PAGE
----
Obama kite

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By Amanda Witherell

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It was a great day to be out and about in San Francisco. This morning, before I headed to Civic Center to watch the swearing-in ceremony in front of City Hall, I was recalling where I had been in 2005 when Bush was inaugurated for the second time -- sitting glumly at my kitchen table in Sedgwick, Maine, listening to the brutal truth broadcast by NPR. Though I lived in the heart of Sedgwick, one could say the "civic center" of what could still be considered a one-horse town -- the street was empty. Town was silent. I turned off the news and, like many of my friends and family, didn't turn it back on for weeks. It was too depressing.

But today, it felt like a time to be among people. Hundreds filled Civic Center to watch the ceremony broadcast on a giant screen by NextArts, and when he spoke, the crowd was silent, attentive, listening, digesting his words and cheering en masse at the ones that hit home.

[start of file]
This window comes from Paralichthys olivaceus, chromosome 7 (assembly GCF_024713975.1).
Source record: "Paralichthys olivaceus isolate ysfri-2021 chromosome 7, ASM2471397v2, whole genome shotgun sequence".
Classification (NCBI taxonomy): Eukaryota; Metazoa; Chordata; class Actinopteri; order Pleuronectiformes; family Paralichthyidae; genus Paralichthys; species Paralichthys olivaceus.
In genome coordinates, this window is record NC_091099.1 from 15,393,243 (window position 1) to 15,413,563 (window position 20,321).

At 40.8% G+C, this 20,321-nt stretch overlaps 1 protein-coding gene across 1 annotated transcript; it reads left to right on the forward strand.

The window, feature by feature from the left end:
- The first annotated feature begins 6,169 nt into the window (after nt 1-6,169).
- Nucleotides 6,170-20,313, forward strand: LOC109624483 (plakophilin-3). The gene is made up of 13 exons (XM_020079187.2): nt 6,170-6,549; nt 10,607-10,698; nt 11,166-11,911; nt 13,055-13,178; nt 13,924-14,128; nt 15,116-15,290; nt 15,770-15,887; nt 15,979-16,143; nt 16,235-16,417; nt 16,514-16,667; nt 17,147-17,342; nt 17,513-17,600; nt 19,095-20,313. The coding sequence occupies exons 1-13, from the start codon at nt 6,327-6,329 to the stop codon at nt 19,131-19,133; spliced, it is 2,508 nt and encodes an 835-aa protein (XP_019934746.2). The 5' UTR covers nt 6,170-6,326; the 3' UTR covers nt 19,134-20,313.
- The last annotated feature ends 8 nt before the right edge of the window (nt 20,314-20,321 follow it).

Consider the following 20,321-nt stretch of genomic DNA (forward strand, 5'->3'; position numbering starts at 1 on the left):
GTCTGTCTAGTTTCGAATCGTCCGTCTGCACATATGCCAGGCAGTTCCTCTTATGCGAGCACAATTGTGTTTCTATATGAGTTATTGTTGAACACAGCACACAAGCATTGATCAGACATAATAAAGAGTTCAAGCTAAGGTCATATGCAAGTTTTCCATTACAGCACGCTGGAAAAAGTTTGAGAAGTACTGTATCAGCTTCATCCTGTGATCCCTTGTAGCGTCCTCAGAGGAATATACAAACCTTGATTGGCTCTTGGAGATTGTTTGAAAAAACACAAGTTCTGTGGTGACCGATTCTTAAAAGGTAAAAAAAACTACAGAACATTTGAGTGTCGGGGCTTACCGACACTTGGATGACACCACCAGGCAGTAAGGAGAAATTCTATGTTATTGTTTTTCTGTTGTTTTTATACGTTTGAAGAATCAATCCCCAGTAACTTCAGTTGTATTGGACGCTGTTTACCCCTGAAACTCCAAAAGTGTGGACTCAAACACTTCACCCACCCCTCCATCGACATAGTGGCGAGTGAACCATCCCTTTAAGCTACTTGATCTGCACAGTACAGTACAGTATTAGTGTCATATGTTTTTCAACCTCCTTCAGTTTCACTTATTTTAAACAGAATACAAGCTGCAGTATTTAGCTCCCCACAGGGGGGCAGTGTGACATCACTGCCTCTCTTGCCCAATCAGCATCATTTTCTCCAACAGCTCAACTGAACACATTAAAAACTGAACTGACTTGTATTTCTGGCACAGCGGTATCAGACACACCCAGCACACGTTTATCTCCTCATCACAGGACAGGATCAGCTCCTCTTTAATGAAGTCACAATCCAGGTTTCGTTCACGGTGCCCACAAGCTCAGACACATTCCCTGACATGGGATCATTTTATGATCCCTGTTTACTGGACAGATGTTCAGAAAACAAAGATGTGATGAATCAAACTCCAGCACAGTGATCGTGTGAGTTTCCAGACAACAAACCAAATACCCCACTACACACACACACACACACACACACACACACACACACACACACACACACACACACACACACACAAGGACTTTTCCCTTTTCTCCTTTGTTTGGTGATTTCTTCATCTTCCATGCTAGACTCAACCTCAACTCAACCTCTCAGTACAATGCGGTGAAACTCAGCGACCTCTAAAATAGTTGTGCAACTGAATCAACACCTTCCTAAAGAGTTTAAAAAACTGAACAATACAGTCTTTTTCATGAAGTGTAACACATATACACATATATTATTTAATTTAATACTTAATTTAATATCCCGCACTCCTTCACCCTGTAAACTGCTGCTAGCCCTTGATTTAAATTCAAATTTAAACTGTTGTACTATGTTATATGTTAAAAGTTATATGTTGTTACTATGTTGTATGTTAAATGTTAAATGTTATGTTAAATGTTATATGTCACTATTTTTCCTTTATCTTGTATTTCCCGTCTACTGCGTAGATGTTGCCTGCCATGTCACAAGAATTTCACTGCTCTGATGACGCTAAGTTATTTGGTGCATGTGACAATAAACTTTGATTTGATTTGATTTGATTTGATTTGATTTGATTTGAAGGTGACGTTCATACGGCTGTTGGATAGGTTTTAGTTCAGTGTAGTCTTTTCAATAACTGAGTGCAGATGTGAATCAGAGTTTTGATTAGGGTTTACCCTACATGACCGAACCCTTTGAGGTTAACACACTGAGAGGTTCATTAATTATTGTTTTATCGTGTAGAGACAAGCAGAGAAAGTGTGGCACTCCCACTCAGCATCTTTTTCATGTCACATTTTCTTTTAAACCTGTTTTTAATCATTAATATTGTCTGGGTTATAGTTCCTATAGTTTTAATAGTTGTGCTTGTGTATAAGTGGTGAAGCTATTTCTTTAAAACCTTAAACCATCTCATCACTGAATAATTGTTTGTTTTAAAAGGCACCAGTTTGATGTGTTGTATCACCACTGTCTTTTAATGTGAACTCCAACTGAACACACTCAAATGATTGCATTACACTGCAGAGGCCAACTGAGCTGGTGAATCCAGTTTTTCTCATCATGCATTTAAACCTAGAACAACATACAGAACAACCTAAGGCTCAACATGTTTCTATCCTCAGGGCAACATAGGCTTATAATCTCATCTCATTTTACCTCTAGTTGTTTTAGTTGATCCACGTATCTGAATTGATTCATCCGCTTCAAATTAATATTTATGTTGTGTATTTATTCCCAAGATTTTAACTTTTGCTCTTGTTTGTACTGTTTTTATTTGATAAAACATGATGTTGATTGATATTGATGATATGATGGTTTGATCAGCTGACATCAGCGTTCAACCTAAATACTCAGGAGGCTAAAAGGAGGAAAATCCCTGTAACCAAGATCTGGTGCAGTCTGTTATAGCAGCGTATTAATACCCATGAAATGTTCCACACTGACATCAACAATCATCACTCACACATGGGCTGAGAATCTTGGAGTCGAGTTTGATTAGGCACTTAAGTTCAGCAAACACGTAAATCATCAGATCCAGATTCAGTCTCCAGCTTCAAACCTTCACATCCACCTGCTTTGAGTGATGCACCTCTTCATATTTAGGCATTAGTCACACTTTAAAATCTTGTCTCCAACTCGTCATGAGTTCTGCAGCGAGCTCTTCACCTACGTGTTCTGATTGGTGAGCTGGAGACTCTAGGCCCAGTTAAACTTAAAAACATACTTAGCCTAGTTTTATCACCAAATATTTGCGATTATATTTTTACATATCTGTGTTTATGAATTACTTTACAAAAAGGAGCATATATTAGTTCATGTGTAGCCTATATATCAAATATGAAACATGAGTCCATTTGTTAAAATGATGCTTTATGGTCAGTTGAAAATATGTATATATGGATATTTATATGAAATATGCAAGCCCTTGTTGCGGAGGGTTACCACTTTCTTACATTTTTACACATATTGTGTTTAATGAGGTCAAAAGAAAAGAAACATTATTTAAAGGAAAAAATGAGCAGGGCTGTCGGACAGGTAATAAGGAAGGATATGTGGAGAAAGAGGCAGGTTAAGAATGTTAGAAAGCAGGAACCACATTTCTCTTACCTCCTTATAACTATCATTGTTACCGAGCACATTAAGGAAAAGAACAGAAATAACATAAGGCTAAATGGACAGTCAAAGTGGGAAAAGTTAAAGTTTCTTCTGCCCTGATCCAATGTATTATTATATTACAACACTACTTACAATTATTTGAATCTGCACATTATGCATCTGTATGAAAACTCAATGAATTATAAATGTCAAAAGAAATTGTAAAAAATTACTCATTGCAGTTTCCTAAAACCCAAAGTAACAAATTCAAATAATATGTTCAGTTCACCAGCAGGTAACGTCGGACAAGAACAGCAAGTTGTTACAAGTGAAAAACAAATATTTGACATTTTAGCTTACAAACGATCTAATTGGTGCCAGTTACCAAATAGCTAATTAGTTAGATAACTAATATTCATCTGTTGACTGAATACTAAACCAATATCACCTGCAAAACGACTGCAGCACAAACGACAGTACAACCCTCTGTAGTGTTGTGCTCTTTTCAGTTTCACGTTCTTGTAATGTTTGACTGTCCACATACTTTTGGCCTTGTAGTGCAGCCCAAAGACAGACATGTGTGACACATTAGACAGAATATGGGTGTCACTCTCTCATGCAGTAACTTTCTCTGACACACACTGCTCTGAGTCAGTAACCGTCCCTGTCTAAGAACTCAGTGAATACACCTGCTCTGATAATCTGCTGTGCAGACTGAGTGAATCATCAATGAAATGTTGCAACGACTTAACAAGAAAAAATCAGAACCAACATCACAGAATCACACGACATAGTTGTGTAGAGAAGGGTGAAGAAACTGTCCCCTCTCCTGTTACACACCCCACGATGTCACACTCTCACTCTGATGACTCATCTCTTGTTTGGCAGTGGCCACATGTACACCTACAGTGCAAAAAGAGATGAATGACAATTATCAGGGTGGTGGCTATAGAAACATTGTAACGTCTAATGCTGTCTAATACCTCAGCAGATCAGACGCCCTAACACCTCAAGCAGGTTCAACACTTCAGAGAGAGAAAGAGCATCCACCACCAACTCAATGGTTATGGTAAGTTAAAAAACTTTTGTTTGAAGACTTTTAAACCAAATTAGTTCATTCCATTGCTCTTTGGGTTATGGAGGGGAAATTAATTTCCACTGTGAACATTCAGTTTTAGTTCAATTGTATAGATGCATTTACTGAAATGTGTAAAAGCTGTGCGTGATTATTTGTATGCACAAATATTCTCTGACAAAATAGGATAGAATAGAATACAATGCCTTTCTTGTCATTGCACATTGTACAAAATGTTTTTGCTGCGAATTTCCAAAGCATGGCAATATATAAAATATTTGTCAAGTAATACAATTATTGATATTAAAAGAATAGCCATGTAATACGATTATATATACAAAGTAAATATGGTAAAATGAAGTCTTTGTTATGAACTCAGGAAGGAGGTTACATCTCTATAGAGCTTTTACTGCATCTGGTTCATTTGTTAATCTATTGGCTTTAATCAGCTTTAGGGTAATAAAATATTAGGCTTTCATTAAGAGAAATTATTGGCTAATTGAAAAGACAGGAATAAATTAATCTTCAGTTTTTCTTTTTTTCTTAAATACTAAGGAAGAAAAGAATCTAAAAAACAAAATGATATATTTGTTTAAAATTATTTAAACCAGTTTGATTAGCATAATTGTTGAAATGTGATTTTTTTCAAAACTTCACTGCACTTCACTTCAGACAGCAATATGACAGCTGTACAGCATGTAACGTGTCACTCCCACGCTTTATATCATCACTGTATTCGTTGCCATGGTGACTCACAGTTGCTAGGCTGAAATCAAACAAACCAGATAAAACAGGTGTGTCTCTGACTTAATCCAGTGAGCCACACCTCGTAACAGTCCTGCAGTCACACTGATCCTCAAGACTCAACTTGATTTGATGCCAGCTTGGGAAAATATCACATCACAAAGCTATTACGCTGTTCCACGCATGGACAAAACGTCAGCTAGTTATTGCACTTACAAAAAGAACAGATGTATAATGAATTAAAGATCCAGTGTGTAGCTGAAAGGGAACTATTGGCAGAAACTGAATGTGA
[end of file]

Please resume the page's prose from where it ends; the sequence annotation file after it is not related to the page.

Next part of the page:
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And it seemed that everywhere I went there were signs of Obama. I walked down the sidewalk behind a group of women were talking about how they felt like a great weight had been lifted off their shoulders. Upbeat strangers chatted amicably with me at the DMV, in spite of waiting lines streaming out the door. At Ocean Beach, a man was flying a floppy, awkward square kite in the unusually calm afternoon breeze.

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When I got closer, I could see it was Obama.

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